Dirty Money: U.S. Banks at the Bottom of the Class

Written by Amanda Starbuck

Topics: Coal, Finance

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RAN Coal Finance Reportcard 2012Today Rainforest Action Network and the Sierra Club released our Coal Finance Report Card 2012, our third annual ranking of the largest financiers of mountaintop removal coal mining and coal-fired power plants.

The report looks at the stated policies for mountaintop removal and coal financing from each of the largest US Banks and assigns a letter grade to how well they uphold these policies based on investments, transactions and ownership of coal mining and coal burning utility companies.

In addition, this year’s report debuts the “Filthy Five” — the top 5 largest financiers of the US Coal industry. The list counts the number of transactions each company had with the dirtiest coal-burning utility companies and the largest mountaintop removal mining companies between January 2010 and March 2012.

The Filthy Five are:

  1. Bank of America: 44 transactions
  2. JP Morgan Chase: 42 transactions
  3. Citi: 40 transactions
  4. Morgan Stanley: 33 transactions
  5. Wells Fargo: 26 transactions

The report sheds light on how banks with household names are complicit in polluting our air and destroying our natural resources. Mountaintop removal mining is a destructive process where mining companies blow the tops off mountains to reach a thin seam of coal. This practice has damaged or destroyed nearly 2,000 miles of streams and threatens to destroy 1.4 million acres of mountaintops and forests by 2020. In addition, the mining practice destroys Appalachian communities, the health of coalfield residents and any hope for positive economic growth.

Meanwhile, not only is coal burning responsible for one third of US carbon emissions — the main contributor to climate disruption — but it is also making us sick. Coal pollution is responsible for 13,000 premature deaths every year, more than $100 billion in annual health costs and over 200,000 asthma attacks annually. Pollution from coal-fired power plants leads to smog, which can cause chest pain, coughing, and breathing difficulties and can make conditions like bronchitis, emphysema, and asthma worse or even fatal. Today 2 out of every 5 U.S. families live in places with unsafe air.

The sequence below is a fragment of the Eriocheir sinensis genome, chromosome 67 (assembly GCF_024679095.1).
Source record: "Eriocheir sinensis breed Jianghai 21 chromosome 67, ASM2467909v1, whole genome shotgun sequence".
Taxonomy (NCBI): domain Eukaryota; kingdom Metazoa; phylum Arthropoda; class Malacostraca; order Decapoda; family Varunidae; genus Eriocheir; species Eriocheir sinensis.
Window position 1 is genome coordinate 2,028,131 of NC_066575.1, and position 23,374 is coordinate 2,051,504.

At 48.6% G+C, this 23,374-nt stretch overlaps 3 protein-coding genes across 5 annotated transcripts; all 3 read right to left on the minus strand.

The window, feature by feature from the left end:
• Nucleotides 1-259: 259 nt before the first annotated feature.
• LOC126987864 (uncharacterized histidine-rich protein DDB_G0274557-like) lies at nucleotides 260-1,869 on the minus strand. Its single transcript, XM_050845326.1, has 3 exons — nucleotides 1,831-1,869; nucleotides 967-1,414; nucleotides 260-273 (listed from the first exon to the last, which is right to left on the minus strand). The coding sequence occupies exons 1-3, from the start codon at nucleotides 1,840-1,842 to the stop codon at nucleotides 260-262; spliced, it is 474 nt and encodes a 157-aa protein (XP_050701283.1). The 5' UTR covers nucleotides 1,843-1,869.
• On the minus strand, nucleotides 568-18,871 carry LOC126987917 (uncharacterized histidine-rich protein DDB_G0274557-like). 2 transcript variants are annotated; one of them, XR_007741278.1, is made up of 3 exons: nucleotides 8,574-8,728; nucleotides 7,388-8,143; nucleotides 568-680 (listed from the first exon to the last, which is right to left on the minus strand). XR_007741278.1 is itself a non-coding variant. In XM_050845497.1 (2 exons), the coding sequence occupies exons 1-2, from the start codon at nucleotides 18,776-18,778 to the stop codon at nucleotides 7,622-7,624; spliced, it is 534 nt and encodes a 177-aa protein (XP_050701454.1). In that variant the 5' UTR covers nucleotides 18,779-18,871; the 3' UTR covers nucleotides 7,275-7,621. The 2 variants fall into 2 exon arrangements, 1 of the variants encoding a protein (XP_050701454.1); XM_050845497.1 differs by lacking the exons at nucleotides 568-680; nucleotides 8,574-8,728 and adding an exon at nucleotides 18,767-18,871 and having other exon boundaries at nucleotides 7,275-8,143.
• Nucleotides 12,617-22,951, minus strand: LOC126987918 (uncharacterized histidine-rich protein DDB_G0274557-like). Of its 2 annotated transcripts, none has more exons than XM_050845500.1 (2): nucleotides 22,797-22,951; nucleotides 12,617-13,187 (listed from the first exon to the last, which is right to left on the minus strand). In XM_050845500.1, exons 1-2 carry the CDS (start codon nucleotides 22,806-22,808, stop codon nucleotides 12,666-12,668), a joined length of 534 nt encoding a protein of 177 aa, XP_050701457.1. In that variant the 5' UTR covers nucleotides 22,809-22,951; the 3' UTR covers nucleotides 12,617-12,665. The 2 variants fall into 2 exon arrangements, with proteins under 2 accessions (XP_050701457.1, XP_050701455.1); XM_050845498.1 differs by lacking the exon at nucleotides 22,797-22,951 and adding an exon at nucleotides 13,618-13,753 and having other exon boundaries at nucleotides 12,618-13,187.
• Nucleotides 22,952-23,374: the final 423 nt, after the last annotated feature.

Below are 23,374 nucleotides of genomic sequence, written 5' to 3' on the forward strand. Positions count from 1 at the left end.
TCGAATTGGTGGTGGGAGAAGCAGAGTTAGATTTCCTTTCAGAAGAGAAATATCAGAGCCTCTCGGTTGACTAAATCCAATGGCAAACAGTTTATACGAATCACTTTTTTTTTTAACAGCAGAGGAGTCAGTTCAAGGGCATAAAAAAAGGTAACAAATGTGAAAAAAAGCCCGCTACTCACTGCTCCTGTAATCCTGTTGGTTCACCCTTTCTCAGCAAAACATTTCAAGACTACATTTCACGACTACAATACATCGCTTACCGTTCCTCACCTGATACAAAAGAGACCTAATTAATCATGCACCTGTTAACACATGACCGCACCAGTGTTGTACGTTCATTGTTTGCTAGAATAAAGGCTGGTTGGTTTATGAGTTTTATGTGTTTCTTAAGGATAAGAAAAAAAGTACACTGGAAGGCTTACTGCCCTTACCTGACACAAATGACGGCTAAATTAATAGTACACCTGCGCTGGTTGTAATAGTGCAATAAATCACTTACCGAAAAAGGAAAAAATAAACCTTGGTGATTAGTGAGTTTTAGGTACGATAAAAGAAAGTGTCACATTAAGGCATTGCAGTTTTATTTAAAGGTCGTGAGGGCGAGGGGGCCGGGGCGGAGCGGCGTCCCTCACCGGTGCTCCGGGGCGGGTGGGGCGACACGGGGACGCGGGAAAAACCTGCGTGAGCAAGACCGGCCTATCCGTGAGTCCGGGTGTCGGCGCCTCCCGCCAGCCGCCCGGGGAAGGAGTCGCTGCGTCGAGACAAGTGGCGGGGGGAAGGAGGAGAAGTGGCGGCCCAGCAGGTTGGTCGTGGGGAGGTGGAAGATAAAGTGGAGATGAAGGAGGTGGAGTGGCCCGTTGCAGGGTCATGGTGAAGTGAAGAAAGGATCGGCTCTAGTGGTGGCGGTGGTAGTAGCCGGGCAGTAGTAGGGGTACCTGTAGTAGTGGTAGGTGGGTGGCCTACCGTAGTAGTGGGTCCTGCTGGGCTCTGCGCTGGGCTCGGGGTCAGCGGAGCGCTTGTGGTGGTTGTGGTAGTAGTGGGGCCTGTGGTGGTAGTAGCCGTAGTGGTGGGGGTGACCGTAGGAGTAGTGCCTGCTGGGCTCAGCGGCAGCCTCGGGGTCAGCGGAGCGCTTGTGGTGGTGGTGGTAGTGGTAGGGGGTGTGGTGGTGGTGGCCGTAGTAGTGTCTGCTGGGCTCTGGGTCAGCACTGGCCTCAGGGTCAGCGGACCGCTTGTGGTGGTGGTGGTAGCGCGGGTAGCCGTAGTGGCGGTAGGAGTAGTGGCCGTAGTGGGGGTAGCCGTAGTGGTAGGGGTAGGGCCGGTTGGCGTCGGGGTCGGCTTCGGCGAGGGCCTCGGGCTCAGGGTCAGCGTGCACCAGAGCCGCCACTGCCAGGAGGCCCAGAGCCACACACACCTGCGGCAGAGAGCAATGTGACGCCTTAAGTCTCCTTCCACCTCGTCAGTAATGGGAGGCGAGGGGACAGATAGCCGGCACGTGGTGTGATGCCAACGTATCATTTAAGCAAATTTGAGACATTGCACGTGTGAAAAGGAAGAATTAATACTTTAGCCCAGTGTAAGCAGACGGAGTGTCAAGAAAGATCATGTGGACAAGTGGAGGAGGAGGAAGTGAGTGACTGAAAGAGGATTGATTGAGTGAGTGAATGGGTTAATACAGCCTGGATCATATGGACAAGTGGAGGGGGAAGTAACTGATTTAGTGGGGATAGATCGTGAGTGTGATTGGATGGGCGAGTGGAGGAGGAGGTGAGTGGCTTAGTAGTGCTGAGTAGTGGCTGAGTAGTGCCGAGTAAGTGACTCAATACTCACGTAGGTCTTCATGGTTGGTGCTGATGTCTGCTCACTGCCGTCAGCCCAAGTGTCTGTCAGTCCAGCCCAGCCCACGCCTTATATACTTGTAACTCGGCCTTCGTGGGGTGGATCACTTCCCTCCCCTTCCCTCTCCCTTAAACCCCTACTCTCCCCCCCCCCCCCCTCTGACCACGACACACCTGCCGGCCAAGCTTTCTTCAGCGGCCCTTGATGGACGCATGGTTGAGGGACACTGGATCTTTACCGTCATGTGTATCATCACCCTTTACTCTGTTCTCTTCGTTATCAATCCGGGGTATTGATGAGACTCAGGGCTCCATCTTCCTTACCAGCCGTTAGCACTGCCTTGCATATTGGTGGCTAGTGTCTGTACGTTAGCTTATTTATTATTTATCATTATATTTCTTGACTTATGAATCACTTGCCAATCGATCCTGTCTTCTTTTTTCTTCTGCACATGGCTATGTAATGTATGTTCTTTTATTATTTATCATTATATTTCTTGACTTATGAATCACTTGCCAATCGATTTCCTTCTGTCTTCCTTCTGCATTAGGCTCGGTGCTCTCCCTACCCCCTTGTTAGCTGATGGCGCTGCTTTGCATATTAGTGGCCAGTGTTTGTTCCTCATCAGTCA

2 Comments For This Post I'd Love to Hear Yours!

  1. David says:


    Where did you grow up,, for me it was the Coal fields of WV. Its has supported my family for over 80 years,, helped me pay for collage. (No dam government hand out here.) It’s a way of life for a lot of people ,, if you don’t like coal shut all your electricity off in your home,, and move under a rock as coal touches every thing in your life.

    People like you make me sick,, you don’t see me trying to put you out of work.

    COAL like WORK is not a bad word.

  2. Gene says:

    I’ve heard this same kind of argument most of my life in NC where Tobacco is still King, even tho the industry has murdered people for well over a century. Yes, they build hospitals, universities, and arts councils to clean up their image. But calling them ‘foundations’ does not change where their tainted money comes from.

    If it were up to me, I’d have each Corporation in America post a billboard at Headquarters & plants, like some used to do saying “000 days with no accidents!”, except these would be scoreboards saying “We killed 000 this week”, and could only be taken down when that number was zero.

    Until we stop living in denial, and refuse to count those killed by Corporations as part of the cost of doing business, Corporations will remain out-of-control. Corporations need re-defined purposes, in this order: 1) provide jobs; 2) pay taxes; 3) pay dividends. And underlying them all is this: Operate so that you do not kill people because we allow your products/services to exist on this Earth.

    As it is, there is not a CEO or Board Member of any major Corporation who is not a willing participant in mass-murder. No problem can be effectively solved until we first identify what it is, and then a solution can be sought.

    And David, collage is not the same as college. I’ve made a few collages in my lifetime, and studied and taught at a few colleges. I’d love to shut off all coal-fired electricity to my home as you suggest.

    Live under a rock? They do it in Spain, where every roof is a ‘rock’, being of tile made from mud instead of asphalt shingles, made from fossilized mineral extractions. We don’t make you half as sick as you make innocent Americans who breathe your air pollution and suffer your coal ash. No one wants to put you out of work, but rather to provide you with a job you don’t have to apologize for.

    So you see, David, your jabs contain the gist of solutions, if only you adjust your mind’s eye to see them.

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